While Charlie, Steve and Dan applaud Matt’s thoughtful aspirations with affirming nods in his direction, the serious turn of conversation morphs back to being humorous once again.

Charlie: “Another thing we haven’t done yet as a band is swap out the band members a few different times — except for Dan.”

Steve: “Yeah, get some kids who can dance or something.”

Charlie: “Maybe some modern ballet? Or choreography?”

Matt: “Oh there’s been choreography!”

Steve: “Yeah, we had to stop because I couldn’t do it.”

“In some ways it feels like a lot of the stuff we spend our time doing is about building up our little Jars of Clay ‘kingdom.’ Then all of a sudden we talk about Africa, and it’s Jars of Clay what?” — Charlie Lowell

When all is said and done, Jars of Clay also hopes to be more than just a band that talks about important issues from the stage — whether it’s addressing the plight of the persecuted church in China or the poverty and AIDS crisis in Africa. Instead of being content simply to recite the horrifying statistics about the AIDS pandemic, Dan experienced the devastation firsthand during a stint with World Vision and African Leadership last year.

While a naïve cynic might claim these efforts to educate the world about AIDS are just a way to ride Bono’s advocacy coattails, the band took a personal stake by reaching out to victims and recently forming its own non-profit organization, Blood:Water. The effort was developed to encourage the band’s core audience of college students to invest in community development in third world countries by using their resources, ideas and passion to improve the lives of others.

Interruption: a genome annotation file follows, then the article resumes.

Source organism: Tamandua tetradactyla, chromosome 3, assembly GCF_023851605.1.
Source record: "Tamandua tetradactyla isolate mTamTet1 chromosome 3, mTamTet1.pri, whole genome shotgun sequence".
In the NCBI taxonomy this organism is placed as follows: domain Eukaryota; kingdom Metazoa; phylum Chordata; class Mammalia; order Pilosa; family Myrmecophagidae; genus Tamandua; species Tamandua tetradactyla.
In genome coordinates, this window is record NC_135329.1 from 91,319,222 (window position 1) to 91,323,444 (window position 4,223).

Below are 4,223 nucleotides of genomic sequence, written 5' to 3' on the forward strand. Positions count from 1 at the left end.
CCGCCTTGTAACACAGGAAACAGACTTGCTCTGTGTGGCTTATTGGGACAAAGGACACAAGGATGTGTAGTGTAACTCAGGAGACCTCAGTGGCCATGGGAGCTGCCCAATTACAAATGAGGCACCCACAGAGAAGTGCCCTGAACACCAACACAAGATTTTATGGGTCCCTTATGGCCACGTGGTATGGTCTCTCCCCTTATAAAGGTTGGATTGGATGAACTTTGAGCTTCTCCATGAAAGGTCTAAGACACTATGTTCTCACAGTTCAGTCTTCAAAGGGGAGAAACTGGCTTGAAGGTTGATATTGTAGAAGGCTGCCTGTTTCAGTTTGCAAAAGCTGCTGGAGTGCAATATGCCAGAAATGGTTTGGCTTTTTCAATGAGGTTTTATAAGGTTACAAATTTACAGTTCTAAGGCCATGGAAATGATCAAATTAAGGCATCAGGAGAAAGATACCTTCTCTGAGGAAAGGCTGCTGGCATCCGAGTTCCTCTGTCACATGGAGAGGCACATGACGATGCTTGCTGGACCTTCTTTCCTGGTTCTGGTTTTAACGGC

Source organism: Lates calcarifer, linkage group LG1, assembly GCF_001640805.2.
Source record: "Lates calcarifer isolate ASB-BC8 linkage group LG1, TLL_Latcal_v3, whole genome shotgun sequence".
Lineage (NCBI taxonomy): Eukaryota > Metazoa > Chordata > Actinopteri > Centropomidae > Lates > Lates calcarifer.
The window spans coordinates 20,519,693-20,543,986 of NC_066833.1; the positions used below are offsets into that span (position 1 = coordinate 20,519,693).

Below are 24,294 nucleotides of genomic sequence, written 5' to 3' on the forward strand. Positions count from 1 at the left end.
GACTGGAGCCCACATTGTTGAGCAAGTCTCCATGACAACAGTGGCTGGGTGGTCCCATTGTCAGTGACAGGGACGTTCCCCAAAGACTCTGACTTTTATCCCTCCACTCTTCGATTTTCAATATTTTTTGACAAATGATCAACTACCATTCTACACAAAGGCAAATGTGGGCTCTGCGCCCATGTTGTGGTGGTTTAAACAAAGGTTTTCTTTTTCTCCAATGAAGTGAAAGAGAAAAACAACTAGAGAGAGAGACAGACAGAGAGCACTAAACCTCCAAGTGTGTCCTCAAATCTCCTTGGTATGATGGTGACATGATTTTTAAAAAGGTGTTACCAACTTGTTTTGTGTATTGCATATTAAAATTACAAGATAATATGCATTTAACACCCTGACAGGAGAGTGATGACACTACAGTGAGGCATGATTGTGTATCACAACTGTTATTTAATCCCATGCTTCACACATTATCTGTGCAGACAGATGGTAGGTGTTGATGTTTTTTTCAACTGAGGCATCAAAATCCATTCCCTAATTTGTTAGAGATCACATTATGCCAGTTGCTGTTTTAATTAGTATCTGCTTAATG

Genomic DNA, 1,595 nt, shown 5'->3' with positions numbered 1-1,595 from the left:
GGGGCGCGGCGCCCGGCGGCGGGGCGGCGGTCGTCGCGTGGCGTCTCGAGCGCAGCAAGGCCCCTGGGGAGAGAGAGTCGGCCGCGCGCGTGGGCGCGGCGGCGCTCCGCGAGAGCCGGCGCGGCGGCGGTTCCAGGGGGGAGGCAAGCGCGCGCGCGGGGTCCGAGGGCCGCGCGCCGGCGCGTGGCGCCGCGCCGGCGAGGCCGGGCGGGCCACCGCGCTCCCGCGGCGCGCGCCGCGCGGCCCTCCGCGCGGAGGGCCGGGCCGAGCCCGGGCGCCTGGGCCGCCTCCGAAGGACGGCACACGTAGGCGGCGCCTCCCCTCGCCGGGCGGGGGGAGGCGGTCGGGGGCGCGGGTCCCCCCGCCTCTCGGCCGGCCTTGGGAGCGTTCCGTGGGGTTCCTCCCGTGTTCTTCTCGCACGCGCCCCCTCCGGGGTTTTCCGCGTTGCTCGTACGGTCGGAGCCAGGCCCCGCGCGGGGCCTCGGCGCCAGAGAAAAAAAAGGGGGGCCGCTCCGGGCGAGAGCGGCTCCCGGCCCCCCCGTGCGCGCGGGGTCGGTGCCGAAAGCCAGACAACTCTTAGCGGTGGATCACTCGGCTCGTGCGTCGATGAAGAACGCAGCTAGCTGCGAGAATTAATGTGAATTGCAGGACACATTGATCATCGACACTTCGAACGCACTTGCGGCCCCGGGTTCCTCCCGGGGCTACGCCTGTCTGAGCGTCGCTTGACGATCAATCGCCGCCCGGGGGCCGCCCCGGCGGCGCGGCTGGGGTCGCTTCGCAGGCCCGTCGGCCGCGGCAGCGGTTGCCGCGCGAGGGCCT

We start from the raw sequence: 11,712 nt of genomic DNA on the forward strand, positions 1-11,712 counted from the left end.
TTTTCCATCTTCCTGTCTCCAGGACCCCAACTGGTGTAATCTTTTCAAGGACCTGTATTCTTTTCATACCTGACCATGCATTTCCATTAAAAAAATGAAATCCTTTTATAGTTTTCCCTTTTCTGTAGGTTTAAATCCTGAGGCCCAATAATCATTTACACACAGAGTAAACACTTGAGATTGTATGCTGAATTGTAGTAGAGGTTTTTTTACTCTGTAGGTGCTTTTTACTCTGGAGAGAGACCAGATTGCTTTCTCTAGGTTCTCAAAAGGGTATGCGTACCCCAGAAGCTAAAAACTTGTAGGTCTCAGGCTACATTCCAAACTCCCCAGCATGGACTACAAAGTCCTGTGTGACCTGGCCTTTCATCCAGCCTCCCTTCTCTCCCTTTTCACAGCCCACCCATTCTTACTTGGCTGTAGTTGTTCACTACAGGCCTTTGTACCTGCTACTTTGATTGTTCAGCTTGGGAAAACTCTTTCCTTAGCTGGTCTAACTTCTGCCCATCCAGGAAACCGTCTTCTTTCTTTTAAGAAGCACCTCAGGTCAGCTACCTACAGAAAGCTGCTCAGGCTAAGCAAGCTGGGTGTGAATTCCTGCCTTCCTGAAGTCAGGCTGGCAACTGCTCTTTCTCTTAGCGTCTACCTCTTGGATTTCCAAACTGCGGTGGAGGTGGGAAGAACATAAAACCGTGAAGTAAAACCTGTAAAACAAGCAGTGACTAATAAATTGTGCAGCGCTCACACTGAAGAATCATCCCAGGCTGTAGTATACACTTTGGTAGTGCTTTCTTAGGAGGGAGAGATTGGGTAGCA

“I think one of the things that drives me, whether I like it or not, is to work with people outside the scope of my community,” Dan says. “I know that God seems to work best to grow faith in people when they’re really outside their comfort zone. I think when we first started having encounters with people who are suffering and trying to make sense of how the gospel lived in that kind of place, I realized that I’ll be challenged in ways I never could be otherwise. When God says you’ll always have the poor, He almost says that as an encouragement because He’s saying you’ll always have the opportunity to experience real giving, real mercy and what real grace looks like. I think that’s a big part of why we do what we do because we recognize that there are challenges within that kind of activity that are life-changing.”

To read Dan’s recent letter to the Christian music community about the AIDS pandemic or to find out more about Blood:Water and Jars of Clay, check out CCMmagazine.com.

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